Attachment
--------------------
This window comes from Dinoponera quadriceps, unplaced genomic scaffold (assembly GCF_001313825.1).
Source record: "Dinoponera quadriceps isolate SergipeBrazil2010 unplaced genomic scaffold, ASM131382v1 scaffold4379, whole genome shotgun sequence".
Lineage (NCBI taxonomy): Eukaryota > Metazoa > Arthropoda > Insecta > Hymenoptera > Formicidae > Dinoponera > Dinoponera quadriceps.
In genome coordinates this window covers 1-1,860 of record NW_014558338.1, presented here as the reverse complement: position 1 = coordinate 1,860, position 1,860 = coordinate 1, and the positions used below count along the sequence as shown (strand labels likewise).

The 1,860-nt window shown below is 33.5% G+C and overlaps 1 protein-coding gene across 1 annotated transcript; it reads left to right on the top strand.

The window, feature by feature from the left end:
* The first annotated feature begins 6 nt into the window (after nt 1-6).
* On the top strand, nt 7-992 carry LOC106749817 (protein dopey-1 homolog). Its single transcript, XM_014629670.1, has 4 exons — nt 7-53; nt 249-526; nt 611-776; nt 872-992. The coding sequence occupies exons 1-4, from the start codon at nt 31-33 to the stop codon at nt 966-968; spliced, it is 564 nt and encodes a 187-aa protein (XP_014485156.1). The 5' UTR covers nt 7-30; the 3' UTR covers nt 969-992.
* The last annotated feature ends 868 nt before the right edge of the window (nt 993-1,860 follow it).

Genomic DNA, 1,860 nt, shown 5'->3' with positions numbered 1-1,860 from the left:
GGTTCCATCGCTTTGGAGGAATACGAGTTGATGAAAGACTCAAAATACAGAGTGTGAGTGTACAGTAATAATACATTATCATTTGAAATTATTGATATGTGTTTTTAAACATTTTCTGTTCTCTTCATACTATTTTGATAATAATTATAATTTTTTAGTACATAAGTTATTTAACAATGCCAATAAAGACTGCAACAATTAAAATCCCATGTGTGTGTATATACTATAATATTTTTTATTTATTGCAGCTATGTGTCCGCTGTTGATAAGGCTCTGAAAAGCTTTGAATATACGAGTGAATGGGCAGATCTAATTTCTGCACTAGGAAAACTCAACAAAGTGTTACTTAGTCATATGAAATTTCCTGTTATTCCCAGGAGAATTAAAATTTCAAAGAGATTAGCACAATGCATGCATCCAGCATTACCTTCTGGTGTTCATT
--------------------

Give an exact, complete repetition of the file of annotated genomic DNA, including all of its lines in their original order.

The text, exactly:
This window comes from Dinoponera quadriceps, unplaced genomic scaffold (assembly GCF_001313825.1).
Source record: "Dinoponera quadriceps isolate SergipeBrazil2010 unplaced genomic scaffold, ASM131382v1 scaffold4379, whole genome shotgun sequence".
Lineage (NCBI taxonomy): Eukaryota > Metazoa > Arthropoda > Insecta > Hymenoptera > Formicidae > Dinoponera > Dinoponera quadriceps.
In genome coordinates this window covers 1-1,860 of record NW_014558338.1, presented here as the reverse complement: position 1 = coordinate 1,860, position 1,860 = coordinate 1, and the positions used below count along the sequence as shown (strand labels likewise).

The 1,860-nt window shown below is 33.5% G+C and overlaps 1 protein-coding gene across 1 annotated transcript; it reads left to right on the top strand.

The window, feature by feature from the left end:
* The first annotated feature begins 6 nt into the window (after nt 1-6).
* On the top strand, nt 7-992 carry LOC106749817 (protein dopey-1 homolog). Its single transcript, XM_014629670.1, has 4 exons — nt 7-53; nt 249-526; nt 611-776; nt 872-992. The coding sequence occupies exons 1-4, from the start codon at nt 31-33 to the stop codon at nt 966-968; spliced, it is 564 nt and encodes a 187-aa protein (XP_014485156.1). The 5' UTR covers nt 7-30; the 3' UTR covers nt 969-992.
* The last annotated feature ends 868 nt before the right edge of the window (nt 993-1,860 follow it).

Genomic DNA, 1,860 nt, shown 5'->3' with positions numbered 1-1,860 from the left:
GGTTCCATCGCTTTGGAGGAATACGAGTTGATGAAAGACTCAAAATACAGAGTGTGAGTGTACAGTAATAATACATTATCATTTGAAATTATTGATATGTGTTTTTAAACATTTTCTGTTCTCTTCATACTATTTTGATAATAATTATAATTTTTTAGTACATAAGTTATTTAACAATGCCAATAAAGACTGCAACAATTAAAATCCCATGTGTGTGTATATACTATAATATTTTTTATTTATTGCAGCTATGTGTCCGCTGTTGATAAGGCTCTGAAAAGCTTTGAATATACGAGTGAATGGGCAGATCTAATTTCTGCACTAGGAAAACTCAACAAAGTGTTACTTAGTCATATGAAATTTCCTGTTATTCCCAGGAGAATTAAAATTTCAAAGAGATTAGCACAATGCATGCATCCAGCATTACCTTCTGGTGTTCATT